I quit chewing tobacco and started running in 1991. I don’t think the two things are related. I didn’t lay the Levi Garrett aside because of health reasons. And I didn’t start running because I thought it might help my heart or add a few years to my life.

My first “chaw” of tobacco was from one of the men on the town baseball team back in the early ’60’s. I was just a kid in that lineup, playing third base mostly. They were passing around some Warren County Twist in the dugout and I bit off a piece like I was an integral part of the team. I didn’t read the warning on the label that said “Take two aspirins before inserting in mouth!”

My head was reeling before I ran back to the field. The first batter hit a two hopper that bounced off my chest; I swallowed half of my Warren County Twist! The sky started twirling. People in the stands were doing the hurly-girly. I batted the next inning with three pitchers throwing at me. I threw up behind the trees over by Mulberry Street.

It didn’t take long for me to make the distinction between twist, plug and loose leaf tobacco. Listen, a handful of Beech-Nut leaves crammed between your teeth and gum taste like a Baby Ruth up beside that Warren County stuff!

I only chewed for twenty-five years. And you’ve got to realize we knew nothing about heath related concerns in 1964. We thought a good chew thrown in at the right time could keep your weight down. It also warded off hook worms and kept your digestive track flowing. And it came in mighty handy if the girl you were with turned out to be NOT the girl you wanted to be with. You could just slip in an extra big chew, making sure to leave a few loose leaves hanging on your lips…..

The book, “There Ain’t No Polite Way To Get It Out,” I was writing on my chewing exploits had to be put on hold. I didn’t think it kosher to be telling folks the best meals to chew after or how to spit out of a fast moving automobile without splashing juice down the side or revealing the inside techniques on distance spitting……if I was no longer an active participant in the sport.

The reason I quit is ineloquently simple. The first pack of Beech-Nut I purchased from Pat Houston’s grocery cost twelve cents. I laid a pack of Levi Garrett on the counter in 1991 and the nice attendant rang up $1.56! I studied on that for half a second. I didn’t want to let the men on the town baseball team down…..but that was more money than I was willing to pay.

I never “threw in” another chew.

The running started the next day. I figured one stupid thing deserved another. Plus, I thought it might take my mind off chewing. Or at least, give me something to do with my hands. I had several old pair of coaching shoes I needed to wear out. And who knows, if I ran long enough and hard enough, I might be too winded to stick any foreign substances in my mouth.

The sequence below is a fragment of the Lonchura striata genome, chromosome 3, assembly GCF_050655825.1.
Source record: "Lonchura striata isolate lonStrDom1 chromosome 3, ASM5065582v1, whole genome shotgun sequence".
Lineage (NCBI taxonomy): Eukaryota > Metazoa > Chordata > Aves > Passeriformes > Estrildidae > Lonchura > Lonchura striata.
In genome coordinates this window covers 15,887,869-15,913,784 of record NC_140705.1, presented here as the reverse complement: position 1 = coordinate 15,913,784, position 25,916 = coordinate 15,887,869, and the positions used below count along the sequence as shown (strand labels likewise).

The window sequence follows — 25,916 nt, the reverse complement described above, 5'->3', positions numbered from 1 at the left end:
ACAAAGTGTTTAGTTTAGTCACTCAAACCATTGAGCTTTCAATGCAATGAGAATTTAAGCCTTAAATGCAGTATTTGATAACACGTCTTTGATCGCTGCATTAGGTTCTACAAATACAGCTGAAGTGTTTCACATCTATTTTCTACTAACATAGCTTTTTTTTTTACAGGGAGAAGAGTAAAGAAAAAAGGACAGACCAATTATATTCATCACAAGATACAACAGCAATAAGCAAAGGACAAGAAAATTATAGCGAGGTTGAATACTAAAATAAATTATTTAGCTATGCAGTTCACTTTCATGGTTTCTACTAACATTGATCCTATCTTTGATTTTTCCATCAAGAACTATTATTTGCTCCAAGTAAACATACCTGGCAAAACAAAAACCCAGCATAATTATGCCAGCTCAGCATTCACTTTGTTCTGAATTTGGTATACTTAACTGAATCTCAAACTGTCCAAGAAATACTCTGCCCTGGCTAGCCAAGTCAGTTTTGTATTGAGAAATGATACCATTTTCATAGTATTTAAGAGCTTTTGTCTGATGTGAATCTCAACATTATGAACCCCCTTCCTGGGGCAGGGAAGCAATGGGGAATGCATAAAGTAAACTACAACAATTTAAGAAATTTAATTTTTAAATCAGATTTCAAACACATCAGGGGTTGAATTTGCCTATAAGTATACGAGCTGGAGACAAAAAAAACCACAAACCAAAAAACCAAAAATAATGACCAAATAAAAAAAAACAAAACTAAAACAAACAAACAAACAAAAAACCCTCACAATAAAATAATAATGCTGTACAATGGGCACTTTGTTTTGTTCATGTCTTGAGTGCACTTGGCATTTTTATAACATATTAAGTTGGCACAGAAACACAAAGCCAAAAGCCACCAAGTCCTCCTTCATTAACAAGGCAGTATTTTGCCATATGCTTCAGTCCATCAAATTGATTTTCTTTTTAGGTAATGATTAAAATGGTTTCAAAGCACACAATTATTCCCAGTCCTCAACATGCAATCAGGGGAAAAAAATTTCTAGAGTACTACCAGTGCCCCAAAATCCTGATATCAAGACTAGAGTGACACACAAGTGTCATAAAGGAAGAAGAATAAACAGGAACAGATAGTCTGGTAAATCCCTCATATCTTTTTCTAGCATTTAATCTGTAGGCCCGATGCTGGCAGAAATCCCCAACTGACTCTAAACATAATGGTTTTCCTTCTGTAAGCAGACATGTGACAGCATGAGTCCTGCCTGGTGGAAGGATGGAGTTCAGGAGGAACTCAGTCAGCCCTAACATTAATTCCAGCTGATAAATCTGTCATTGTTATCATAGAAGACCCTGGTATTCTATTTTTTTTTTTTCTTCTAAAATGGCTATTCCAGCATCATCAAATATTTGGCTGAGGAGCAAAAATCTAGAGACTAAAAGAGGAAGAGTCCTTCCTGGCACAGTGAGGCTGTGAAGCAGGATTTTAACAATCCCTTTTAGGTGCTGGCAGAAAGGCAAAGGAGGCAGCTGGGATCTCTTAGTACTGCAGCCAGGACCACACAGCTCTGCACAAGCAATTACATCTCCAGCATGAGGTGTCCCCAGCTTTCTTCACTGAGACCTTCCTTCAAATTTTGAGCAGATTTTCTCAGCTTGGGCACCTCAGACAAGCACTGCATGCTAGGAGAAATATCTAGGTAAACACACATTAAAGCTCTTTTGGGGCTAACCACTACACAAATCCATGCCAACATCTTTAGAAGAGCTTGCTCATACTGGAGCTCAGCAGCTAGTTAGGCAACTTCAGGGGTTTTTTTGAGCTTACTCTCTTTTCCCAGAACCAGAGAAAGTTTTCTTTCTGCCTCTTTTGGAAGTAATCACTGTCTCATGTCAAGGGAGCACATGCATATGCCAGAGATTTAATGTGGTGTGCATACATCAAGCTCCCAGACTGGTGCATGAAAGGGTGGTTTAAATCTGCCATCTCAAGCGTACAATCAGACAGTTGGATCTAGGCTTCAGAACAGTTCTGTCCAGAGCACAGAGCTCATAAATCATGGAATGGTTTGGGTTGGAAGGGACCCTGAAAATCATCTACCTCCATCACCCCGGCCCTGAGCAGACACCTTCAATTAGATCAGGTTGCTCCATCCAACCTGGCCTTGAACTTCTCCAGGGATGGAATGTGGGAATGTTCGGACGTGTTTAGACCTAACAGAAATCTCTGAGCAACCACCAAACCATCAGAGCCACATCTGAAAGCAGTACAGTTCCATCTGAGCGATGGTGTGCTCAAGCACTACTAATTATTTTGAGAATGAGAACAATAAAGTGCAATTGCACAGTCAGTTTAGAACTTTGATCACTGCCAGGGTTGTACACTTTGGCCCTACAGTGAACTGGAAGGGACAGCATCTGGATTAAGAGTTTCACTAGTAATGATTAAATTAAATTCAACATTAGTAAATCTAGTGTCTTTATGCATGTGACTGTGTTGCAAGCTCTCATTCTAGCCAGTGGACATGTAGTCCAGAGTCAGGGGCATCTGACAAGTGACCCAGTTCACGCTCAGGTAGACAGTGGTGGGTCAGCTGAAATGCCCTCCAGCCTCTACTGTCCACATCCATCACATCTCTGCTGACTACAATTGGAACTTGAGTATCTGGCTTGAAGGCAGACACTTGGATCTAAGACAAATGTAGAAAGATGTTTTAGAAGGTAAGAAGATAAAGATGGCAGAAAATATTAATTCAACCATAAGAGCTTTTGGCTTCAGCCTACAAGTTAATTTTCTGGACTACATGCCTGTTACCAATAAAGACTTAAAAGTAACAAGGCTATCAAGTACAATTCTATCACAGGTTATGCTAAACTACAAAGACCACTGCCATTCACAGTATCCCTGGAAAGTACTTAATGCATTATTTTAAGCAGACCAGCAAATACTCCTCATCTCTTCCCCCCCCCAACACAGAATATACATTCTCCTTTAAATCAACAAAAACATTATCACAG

Or maybe, and this is the most likely scenario, I wasn’t thinking at all! I can tell you this for dead certain positive—the first five thousand miles are the hardest!

Folks have been extremely nice about my running. The county and city workers out on Tenth Street and Knowles near ’bout run off in the far side ditch to give me room as they drive past. I do appreciate the waves and shouts of encouragement from everyone. And I don’t mind the laughter and headshakes when I run by…….in the rain.

Hank used to keep me company. I’d tell him about getting beat up by Beverly Sparks in the second grade. Or about the time we rolled the cherry bombs into Uncle Clifford’s chicken coop. Or how we’d climb out the fire escape in high school and hustle to town for some doughnuts. That dog never said one word in all the years we ran together. He would, however, jump in the canal on those extra cold mornings and run back and shake off all over me!

The trick is to not think about running while you’re doing it. I’ve “chewed” extensively on life while clicking off the miles. I’ve written newspaper stories in my head. I’ve transported myself back to Miss Belle’s third grade classroom, Coach Camp’s basketball practices, swimming at the clay pits, raising sons…..who are now raising sons…..

Life is not about how many miles you run—it’s about how you run the many miles.